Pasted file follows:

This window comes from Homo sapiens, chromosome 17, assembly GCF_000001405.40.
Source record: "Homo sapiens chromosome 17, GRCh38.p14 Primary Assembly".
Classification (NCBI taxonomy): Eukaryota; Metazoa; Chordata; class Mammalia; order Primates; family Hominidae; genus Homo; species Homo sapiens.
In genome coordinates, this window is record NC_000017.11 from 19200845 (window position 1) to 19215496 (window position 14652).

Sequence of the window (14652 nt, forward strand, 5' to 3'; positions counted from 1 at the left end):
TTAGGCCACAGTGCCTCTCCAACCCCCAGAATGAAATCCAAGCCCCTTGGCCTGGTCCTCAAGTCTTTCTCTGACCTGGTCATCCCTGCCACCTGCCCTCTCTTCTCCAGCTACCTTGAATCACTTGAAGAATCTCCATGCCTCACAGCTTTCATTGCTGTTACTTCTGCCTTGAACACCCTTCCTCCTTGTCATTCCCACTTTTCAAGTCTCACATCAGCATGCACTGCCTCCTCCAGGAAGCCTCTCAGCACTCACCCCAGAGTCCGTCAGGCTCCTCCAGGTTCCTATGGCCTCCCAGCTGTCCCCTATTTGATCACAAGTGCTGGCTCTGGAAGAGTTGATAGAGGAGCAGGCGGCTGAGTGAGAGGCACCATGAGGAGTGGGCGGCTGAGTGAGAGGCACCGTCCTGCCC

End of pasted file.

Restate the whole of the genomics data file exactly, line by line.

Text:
This window comes from Homo sapiens, chromosome 17, assembly GCF_000001405.40.
Source record: "Homo sapiens chromosome 17, GRCh38.p14 Primary Assembly".
Classification (NCBI taxonomy): Eukaryota; Metazoa; Chordata; class Mammalia; order Primates; family Hominidae; genus Homo; species Homo sapiens.
In genome coordinates, this window is record NC_000017.11 from 19200845 (window position 1) to 19215496 (window position 14652).

Sequence of the window (14652 nt, forward strand, 5' to 3'; positions counted from 1 at the left end):
TTAGGCCACAGTGCCTCTCCAACCCCCAGAATGAAATCCAAGCCCCTTGGCCTGGTCCTCAAGTCTTTCTCTGACCTGGTCATCCCTGCCACCTGCCCTCTCTTCTCCAGCTACCTTGAATCACTTGAAGAATCTCCATGCCTCACAGCTTTCATTGCTGTTACTTCTGCCTTGAACACCCTTCCTCCTTGTCATTCCCACTTTTCAAGTCTCACATCAGCATGCACTGCCTCCTCCAGGAAGCCTCTCAGCACTCACCCCAGAGTCCGTCAGGCTCCTCCAGGTTCCTATGGCCTCCCAGCTGTCCCCTATTTGATCACAAGTGCTGGCTCTGGAAGAGTTGATAGAGGAGCAGGCGGCTGAGTGAGAGGCACCATGAGGAGTGGGCGGCTGAGTGAGAGGCACCGTCCTGCCC